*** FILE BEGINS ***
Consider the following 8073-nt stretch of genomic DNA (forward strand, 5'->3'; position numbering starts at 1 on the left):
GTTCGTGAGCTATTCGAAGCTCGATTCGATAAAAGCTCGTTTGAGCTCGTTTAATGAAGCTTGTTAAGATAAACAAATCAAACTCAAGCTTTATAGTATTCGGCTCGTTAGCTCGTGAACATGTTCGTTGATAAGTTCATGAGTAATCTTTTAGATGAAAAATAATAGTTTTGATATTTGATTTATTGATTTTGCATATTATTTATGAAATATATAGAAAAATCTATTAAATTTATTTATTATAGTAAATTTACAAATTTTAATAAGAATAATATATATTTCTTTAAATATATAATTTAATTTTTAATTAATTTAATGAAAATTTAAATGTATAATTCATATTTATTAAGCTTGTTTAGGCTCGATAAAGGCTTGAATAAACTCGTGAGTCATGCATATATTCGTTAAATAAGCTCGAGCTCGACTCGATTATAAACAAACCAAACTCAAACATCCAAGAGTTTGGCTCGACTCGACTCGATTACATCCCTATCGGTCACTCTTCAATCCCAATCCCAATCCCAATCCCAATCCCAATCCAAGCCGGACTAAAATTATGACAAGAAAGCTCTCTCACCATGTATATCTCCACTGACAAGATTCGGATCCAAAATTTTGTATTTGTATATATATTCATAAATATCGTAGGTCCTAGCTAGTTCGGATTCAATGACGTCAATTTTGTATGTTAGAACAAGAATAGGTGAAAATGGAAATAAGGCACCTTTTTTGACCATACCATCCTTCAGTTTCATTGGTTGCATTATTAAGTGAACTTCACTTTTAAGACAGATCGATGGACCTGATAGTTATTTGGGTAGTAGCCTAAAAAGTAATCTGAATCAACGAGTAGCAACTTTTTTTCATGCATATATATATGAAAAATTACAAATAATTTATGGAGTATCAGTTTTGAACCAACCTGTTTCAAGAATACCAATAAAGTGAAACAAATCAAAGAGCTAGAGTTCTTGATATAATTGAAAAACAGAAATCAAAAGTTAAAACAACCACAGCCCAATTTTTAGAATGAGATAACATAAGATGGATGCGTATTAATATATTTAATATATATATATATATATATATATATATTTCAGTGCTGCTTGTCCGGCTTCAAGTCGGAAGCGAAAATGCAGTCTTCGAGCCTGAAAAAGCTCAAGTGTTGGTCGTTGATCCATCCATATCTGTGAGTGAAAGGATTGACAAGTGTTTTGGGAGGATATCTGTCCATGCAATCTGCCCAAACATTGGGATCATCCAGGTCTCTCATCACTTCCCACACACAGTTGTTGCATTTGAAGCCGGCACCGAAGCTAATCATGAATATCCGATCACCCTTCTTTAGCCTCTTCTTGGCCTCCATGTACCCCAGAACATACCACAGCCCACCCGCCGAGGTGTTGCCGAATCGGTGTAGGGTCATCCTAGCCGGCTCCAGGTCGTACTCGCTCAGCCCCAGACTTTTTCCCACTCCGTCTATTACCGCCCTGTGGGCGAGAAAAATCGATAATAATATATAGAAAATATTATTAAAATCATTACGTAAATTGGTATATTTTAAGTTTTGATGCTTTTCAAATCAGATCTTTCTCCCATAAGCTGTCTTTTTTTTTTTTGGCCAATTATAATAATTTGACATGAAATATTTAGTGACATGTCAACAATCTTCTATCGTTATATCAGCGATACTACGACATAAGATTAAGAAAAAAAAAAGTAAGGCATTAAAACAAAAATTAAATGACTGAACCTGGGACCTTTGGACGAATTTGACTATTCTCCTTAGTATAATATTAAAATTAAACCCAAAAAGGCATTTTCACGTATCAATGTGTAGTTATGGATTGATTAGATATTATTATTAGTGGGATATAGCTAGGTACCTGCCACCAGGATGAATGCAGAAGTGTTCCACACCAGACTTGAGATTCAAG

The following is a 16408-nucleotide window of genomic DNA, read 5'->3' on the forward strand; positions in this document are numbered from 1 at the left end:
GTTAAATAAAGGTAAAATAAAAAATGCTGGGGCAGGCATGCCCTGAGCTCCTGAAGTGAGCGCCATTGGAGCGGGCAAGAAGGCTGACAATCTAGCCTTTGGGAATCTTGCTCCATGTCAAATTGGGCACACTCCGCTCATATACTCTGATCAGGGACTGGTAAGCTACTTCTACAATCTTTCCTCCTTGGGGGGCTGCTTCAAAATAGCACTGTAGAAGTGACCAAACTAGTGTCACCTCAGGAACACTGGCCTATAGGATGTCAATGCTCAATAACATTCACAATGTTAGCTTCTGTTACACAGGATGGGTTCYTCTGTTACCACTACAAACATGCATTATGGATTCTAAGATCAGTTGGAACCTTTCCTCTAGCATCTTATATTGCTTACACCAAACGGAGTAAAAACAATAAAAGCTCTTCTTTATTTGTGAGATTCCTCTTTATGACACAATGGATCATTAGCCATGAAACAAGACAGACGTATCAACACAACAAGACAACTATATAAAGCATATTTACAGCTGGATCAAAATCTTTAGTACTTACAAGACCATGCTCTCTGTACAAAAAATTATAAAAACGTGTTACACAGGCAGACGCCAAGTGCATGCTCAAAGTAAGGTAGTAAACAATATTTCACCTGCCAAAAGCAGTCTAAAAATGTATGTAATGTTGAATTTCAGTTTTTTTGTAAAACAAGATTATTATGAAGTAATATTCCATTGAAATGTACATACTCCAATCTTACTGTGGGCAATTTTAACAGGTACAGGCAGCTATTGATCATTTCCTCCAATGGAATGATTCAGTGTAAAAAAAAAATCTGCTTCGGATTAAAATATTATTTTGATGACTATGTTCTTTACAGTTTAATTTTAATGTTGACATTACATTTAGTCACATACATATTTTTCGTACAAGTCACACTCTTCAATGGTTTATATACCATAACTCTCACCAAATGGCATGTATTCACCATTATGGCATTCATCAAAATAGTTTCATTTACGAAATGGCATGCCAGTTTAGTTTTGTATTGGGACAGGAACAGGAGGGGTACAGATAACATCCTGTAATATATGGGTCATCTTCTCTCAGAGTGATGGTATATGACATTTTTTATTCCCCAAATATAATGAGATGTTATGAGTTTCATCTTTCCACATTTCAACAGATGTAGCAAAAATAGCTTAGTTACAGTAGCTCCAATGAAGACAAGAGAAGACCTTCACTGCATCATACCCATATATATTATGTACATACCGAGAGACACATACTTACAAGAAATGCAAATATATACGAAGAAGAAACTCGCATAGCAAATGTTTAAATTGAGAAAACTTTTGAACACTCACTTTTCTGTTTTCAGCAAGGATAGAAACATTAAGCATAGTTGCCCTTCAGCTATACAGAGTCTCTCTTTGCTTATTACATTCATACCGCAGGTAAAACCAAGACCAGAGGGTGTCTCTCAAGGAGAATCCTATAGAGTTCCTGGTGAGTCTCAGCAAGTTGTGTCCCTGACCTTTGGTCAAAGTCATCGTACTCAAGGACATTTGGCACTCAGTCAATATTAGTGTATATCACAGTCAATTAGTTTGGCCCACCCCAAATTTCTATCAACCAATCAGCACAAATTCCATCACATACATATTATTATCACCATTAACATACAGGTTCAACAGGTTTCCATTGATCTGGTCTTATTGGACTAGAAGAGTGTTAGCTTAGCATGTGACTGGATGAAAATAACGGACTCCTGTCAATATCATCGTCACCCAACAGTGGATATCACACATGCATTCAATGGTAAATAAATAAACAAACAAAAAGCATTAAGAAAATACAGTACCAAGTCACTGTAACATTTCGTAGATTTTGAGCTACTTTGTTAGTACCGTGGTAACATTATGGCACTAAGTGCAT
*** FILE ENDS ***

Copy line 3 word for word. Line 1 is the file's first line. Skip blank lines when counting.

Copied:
The following is a 16408-nucleotide window of genomic DNA, read 5'->3' on the forward strand; positions in this document are numbered from 1 at the left end: